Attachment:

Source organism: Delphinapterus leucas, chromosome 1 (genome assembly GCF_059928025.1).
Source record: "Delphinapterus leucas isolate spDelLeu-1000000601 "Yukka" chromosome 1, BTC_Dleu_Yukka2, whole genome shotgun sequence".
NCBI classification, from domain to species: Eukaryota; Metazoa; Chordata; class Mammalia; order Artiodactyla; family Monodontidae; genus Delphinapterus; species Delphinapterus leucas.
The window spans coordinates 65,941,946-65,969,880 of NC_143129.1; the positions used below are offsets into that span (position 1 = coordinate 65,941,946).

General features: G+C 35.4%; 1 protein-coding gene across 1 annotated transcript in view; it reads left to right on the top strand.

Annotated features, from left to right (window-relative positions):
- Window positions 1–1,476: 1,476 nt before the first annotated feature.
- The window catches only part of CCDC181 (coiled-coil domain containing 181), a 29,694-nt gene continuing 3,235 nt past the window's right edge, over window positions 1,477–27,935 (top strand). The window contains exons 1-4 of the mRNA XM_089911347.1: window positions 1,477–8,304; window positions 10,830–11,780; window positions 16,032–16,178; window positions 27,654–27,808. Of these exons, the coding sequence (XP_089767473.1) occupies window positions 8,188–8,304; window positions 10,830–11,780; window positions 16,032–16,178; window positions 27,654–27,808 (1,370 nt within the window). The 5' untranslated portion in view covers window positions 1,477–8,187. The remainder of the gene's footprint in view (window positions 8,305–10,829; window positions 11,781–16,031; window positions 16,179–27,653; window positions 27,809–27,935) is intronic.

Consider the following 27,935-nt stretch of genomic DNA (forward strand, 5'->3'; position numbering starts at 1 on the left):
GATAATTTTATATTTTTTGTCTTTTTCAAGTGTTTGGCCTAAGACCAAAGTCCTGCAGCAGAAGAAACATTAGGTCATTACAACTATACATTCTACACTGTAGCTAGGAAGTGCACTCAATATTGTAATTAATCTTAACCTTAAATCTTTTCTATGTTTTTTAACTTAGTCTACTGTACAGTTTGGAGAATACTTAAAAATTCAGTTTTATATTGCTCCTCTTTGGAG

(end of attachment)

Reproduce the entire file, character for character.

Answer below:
Source organism: Delphinapterus leucas, chromosome 1 (genome assembly GCF_059928025.1).
Source record: "Delphinapterus leucas isolate spDelLeu-1000000601 "Yukka" chromosome 1, BTC_Dleu_Yukka2, whole genome shotgun sequence".
NCBI classification, from domain to species: Eukaryota; Metazoa; Chordata; class Mammalia; order Artiodactyla; family Monodontidae; genus Delphinapterus; species Delphinapterus leucas.
The window spans coordinates 65,941,946-65,969,880 of NC_143129.1; the positions used below are offsets into that span (position 1 = coordinate 65,941,946).

General features: G+C 35.4%; 1 protein-coding gene across 1 annotated transcript in view; it reads left to right on the top strand.

Annotated features, from left to right (window-relative positions):
- Window positions 1–1,476: 1,476 nt before the first annotated feature.
- The window catches only part of CCDC181 (coiled-coil domain containing 181), a 29,694-nt gene continuing 3,235 nt past the window's right edge, over window positions 1,477–27,935 (top strand). The window contains exons 1-4 of the mRNA XM_089911347.1: window positions 1,477–8,304; window positions 10,830–11,780; window positions 16,032–16,178; window positions 27,654–27,808. Of these exons, the coding sequence (XP_089767473.1) occupies window positions 8,188–8,304; window positions 10,830–11,780; window positions 16,032–16,178; window positions 27,654–27,808 (1,370 nt within the window). The 5' untranslated portion in view covers window positions 1,477–8,187. The remainder of the gene's footprint in view (window positions 8,305–10,829; window positions 11,781–16,031; window positions 16,179–27,653; window positions 27,809–27,935) is intronic.

Consider the following 27,935-nt stretch of genomic DNA (forward strand, 5'->3'; position numbering starts at 1 on the left):
GATAATTTTATATTTTTTGTCTTTTTCAAGTGTTTGGCCTAAGACCAAAGTCCTGCAGCAGAAGAAACATTAGGTCATTACAACTATACATTCTACACTGTAGCTAGGAAGTGCACTCAATATTGTAATTAATCTTAACCTTAAATCTTTTCTATGTTTTTTAACTTAGTCTACTGTACAGTTTGGAGAATACTTAAAAATTCAGTTTTATATTGCTCCTCTTTGGAG